The Sioux, Crows and Blackfeet dominated the Northern Plains. These Native American groups experienced misfortune as the constant flow of European immigrants into northeastern American cities delivered a stream of immigrants into the western lands already populated by these various groups of Indians.
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The early nineteenth century of the United States was marked by its continual expansion to the Mississippi River. However, due to the Gadsden purchase, that lead to U.S. control of the borderlands of southern New Mexico and Arizona along with the authority over Oregon country, Texas and California; America’s expansion did not end there. Between 1830 and 1860 the United States pretty much doubled the amount of territory under its control.
These territorial gains coincided with the arrival of troves of European and Asian immigrants who wished to join the surge of American settlers heading west. This, partnered with the discovery of gold in 1849, presented captivating opportunities for those willing to make the huge quest westward. Consequently, with the military’s protection and the U.S. government’s assistance, many settlers began building their homesteads in the Great Plains and other parts of the Native American tribe-inhabited West.
Native American Tribes
Native American Policy can be defined as the regulations and procedures developed and adapted in the United States to outline the relationship between Native American tribes and the federal government. When the United States initially became an independent nation, it implemented the European policies towards the indigenous peoples, but over two centuries the U.S. adapted its very own widely varying policies regarding the changing perspectives and requirements of Native American oversight.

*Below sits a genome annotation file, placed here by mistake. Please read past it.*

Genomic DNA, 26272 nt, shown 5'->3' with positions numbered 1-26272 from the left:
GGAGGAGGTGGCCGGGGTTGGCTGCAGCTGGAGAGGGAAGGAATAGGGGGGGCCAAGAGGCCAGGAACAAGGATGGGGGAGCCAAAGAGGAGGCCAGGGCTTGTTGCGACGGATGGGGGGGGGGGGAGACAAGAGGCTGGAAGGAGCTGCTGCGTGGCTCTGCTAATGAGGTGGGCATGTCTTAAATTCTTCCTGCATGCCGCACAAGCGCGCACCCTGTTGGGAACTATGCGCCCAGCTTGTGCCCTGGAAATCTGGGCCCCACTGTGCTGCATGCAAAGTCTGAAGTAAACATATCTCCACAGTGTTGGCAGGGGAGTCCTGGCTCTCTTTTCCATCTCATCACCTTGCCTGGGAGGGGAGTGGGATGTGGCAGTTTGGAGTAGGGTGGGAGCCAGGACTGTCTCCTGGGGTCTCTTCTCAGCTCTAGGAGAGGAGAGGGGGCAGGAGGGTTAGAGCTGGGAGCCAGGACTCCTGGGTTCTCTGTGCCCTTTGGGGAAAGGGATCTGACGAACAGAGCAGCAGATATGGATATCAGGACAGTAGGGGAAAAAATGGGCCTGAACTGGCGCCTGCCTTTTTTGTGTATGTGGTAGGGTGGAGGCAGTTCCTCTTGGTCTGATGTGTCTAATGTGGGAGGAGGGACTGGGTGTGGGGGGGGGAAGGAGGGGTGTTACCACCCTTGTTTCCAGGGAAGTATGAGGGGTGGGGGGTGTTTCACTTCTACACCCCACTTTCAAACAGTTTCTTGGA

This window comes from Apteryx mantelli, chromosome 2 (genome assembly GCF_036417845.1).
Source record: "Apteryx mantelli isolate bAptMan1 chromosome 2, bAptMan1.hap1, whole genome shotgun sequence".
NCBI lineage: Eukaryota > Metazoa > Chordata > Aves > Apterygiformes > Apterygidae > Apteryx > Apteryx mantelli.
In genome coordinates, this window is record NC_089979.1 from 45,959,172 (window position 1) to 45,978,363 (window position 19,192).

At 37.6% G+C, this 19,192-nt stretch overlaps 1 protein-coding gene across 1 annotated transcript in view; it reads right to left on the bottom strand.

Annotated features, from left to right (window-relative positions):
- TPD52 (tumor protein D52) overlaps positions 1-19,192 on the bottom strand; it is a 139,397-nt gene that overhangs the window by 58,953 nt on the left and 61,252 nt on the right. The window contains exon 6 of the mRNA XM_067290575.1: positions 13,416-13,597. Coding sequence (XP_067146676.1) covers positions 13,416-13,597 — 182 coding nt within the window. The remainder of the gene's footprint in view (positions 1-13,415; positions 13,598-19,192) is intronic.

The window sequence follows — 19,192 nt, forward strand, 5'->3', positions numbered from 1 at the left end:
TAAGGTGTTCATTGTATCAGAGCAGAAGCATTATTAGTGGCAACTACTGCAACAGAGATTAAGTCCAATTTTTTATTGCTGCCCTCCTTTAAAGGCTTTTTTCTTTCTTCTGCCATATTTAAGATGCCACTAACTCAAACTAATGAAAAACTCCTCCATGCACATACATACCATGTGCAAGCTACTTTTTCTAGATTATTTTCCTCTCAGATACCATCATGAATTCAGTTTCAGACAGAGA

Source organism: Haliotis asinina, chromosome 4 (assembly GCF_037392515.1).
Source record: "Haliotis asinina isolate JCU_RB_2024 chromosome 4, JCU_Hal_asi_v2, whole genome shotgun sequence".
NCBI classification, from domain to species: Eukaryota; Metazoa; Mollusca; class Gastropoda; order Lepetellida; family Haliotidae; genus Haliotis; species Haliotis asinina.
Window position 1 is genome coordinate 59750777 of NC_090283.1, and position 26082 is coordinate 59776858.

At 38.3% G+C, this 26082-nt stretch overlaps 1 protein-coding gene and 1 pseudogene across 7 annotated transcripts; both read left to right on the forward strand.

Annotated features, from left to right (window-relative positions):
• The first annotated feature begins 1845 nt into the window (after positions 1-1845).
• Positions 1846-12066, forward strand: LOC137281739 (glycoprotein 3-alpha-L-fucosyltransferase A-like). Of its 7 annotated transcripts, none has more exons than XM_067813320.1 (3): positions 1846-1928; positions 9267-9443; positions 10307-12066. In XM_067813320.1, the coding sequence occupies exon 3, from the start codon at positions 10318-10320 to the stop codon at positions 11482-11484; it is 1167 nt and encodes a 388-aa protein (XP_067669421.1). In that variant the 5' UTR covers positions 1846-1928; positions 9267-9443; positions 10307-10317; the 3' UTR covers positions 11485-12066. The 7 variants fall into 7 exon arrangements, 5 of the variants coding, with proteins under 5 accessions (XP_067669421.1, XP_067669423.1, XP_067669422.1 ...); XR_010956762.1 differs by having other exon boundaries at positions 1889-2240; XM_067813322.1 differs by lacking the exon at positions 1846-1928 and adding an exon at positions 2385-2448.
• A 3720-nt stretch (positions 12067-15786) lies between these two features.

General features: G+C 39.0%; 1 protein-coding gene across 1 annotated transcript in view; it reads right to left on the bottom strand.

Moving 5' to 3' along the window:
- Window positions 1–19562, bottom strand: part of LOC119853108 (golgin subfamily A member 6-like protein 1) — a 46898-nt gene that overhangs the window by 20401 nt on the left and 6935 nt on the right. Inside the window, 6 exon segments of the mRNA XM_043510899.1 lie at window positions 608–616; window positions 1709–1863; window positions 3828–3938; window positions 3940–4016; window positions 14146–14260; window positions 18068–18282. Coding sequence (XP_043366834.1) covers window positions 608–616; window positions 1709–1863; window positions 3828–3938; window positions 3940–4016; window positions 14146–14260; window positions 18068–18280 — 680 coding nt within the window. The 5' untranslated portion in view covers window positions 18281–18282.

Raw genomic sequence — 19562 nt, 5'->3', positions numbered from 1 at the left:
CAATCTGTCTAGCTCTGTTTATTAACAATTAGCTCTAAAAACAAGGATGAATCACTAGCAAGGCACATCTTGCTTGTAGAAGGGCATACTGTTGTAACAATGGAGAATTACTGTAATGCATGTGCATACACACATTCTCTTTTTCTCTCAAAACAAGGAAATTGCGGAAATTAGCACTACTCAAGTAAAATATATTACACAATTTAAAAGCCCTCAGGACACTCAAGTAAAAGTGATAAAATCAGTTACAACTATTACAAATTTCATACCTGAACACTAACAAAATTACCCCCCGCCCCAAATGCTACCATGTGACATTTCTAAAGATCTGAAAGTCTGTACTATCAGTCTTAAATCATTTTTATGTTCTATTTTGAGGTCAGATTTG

In 1824, in order to administer the U.S. government’s Native American policies, Congress made a new agency inside the War Department called the Bureau of Indian Affairs, which worked directly with the U.S. Army to enforce their policies. At times the federal government recognized the Indians as self-governing, independent political communities with different cultural identities; however, at other times the government attempted to compel the Native American tribes to give up their cultural identity, hand over their land and assimilate into the American traditions.